pela ribeira do Tejo
seu pai acerca morava
e o pastor, de Alentejo
era: e Jano se chamava

Quando as fomes grandes foram
que Alentejo foi perdido
da aldeã que chamam Torrão
foi este pastor fogido:
Levava um pouco de gado
que lhe ficou de outro muito
que lhe morreu de cansado
que Alentejo era enxuto
d’água, e mui seco de prado

Toda a terra foi perdida
no campo do Tejo só
achava o gado guarida
ver Alentejo era um dó:
E Jano, pera salvar
o gado que lhe ficou,
foi esta terra buscar,
e um cuidado levou,
outro foi ele lá achar

O dia que ali chegou
com seu gado e com seu fato
com tudo se agasalhou
em uma bicada de um mato:
E levando-o a pascer
o outro dia à ribeira
Joana acertou de ir ver,
que andava pela ribeira
do Tejo: a flores colher

Vestido branco trazia
um pouco afrontada andava
fermosa bem parecia
aos olhos de quem na olhava:
Jano em vendo-a foi pasmado
mas por ver que ela fazia
escondeu-se antre um prado:
Joana flores colhia
Jano colhia cuidado

Despois que ela teve as flores
já colhidas e escolhidas,
as desvariadas cores
com rosas entremetidas:
fez delas uma capela
e soltou os seus cabelos
que eram tão longos como ela
e de cada um a Jano em vê-los
lhe nascia uma querela

E em quanto aquisto fazia
Joana: o seu gado andava
por dentro da água fria
todo após quem o guiava:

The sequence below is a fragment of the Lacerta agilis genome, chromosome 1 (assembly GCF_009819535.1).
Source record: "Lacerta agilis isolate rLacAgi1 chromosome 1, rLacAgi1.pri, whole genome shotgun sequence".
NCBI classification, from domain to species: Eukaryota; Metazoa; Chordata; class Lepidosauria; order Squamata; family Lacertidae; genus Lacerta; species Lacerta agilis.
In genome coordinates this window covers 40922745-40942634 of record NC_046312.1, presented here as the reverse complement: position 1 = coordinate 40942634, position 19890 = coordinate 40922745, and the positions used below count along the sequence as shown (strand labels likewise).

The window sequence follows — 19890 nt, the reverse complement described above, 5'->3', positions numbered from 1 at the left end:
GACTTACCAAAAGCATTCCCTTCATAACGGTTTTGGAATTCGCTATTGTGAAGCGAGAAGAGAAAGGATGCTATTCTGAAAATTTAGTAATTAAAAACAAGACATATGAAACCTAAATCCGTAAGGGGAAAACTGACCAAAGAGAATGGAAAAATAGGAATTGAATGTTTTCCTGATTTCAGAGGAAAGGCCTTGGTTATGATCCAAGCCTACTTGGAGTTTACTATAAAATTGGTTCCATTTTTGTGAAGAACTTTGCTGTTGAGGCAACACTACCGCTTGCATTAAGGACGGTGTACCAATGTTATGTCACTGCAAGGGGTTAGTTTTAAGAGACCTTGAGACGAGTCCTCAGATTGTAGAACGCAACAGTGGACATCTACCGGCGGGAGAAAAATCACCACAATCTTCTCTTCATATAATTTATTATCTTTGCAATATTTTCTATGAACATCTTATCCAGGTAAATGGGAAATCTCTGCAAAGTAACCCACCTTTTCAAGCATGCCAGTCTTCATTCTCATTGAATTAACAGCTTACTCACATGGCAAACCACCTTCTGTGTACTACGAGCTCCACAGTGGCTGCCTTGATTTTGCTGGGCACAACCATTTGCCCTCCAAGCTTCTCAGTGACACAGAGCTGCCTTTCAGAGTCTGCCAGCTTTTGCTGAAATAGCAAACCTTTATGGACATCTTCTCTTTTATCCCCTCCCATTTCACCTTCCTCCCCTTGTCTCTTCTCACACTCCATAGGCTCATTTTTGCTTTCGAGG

Dum pato grande era guia
e todo junto em carreira
ora rio acima ia,
ora, na mesma maneira
o rio abaixo descia

Joana como assentou
a capela: foi com a mão
à cabeça, e atentou
se estava em boa feição:
Não ficando satisfeita
do que da mão presumia
partiu-se dali direita
para onde o rio fazia
d’água: uma mansa, colheita

Chegando à beira do rio,
as patas logo vieram
todas uma e uma, em fio,
que toda a água moveram:
De quanto ela já folgou
com aquestes gasalhados
Tanto entonces lhe pesou
e com pedras e com brados
d’ali longe as enxotou

Depois que elas foram idas
e que a água assossegou
Joana as abas erguidas
entrar pel’água ordenou,
E assentando-se então
as çapatas descalçou
e pondo-as sobre o chão
por dentro d’água entrou
E a Jano polo coração

Em quanto com passos quedos
Joana pela água ia
antre uns desejos e medos
Jano onde estava ardia:
Não sabia se falasse
se saísse, se estivesse
que o amor mandava que ousasse
e por que a não perdesse
fazia que arreceasse

Dizem que naqueste meo
se esteve Joana olhando
e descobrindo o seu seo
olhou-se, e dixe um ai dando:
Eu guardo patas coitada
não sei onde isto há de ir ter
mais era eu pera guardada
que concerto foi este ser
fermosa, e mal empregada

Em aquisto Jano ouvindo
não se pôde em si sofrer
que d’antre as ervas saindo
se não lançasse a correr:
Joana quando sentiu
os estrompidos de Jano
e que se virou e o viu
temor do presente dano
lhe deu pés com que fugiu

Mui perto estava o casal
Onde vivia o pai dela
que fez ir mais longe o mal
que Jano teve de vê-la:
Mas o medo que causou
Joana partir-se assi
tanto as mãos lhe embaraçou
que a çapata esquerda ali
com a pressa lhe ficou

Jano quando viu, e olhou
Que nenhum remédio havia
pera o lugar se tornou
aonde ela n’água se via:
E vendo a çapata estar
no areal, à beira d’água